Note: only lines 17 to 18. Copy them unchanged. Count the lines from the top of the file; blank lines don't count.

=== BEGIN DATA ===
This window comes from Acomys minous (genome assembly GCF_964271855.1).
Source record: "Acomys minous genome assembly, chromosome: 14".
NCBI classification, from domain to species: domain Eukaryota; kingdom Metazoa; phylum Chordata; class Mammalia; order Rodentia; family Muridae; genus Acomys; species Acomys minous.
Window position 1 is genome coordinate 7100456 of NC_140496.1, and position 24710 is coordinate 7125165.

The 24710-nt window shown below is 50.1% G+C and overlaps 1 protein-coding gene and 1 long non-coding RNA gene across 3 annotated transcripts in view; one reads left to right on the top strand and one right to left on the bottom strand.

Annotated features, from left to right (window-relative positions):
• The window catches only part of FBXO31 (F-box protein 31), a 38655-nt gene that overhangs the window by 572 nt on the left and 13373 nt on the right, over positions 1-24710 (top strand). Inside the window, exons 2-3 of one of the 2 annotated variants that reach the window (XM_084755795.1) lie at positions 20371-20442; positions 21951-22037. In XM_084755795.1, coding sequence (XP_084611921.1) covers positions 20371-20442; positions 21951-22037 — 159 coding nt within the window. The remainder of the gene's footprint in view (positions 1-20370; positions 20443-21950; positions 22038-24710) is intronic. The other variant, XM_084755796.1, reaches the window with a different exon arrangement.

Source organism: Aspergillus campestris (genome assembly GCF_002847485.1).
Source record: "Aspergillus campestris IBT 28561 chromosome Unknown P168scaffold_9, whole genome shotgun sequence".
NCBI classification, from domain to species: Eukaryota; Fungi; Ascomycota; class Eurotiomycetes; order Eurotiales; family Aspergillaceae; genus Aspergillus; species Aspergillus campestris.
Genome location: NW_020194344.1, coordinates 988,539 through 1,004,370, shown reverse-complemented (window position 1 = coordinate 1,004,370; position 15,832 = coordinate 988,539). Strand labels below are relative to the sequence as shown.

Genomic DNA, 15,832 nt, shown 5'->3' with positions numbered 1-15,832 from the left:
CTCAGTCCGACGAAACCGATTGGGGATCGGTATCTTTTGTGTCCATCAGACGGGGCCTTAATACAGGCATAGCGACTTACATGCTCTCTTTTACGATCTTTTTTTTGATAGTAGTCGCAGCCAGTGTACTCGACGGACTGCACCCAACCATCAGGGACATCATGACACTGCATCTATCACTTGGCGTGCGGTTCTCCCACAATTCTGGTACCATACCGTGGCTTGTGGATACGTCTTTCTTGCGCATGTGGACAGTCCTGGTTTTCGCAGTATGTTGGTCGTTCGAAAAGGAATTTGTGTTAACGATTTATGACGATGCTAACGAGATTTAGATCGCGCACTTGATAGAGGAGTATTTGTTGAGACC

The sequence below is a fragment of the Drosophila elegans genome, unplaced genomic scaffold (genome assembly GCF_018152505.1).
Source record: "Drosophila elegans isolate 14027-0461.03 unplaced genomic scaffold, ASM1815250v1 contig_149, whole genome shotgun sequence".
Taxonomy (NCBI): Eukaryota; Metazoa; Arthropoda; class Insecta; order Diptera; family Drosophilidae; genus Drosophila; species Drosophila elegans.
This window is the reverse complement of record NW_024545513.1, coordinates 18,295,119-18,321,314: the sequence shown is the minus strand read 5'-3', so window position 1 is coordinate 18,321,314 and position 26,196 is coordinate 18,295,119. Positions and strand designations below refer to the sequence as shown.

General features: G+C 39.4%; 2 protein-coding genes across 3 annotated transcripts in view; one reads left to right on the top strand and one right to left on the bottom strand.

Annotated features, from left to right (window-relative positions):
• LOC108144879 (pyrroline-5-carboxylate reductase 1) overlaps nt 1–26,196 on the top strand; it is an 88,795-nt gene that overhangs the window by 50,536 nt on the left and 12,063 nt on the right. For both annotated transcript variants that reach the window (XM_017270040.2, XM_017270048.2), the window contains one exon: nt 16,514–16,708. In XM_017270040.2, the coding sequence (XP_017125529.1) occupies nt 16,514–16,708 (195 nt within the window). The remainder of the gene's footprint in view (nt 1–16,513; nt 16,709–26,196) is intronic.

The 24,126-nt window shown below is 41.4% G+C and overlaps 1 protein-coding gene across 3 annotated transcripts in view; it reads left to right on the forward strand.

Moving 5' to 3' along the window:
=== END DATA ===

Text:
This window is the reverse complement of record NW_024545513.1, coordinates 18,295,119-18,321,314: the sequence shown is the minus strand read 5'-3', so window position 1 is coordinate 18,321,314 and position 26,196 is coordinate 18,295,119. Positions and strand designations below refer to the sequence as shown.

General features: G+C 39.4%; 2 protein-coding genes across 3 annotated transcripts in view; one reads left to right on the top strand and one right to left on the bottom strand.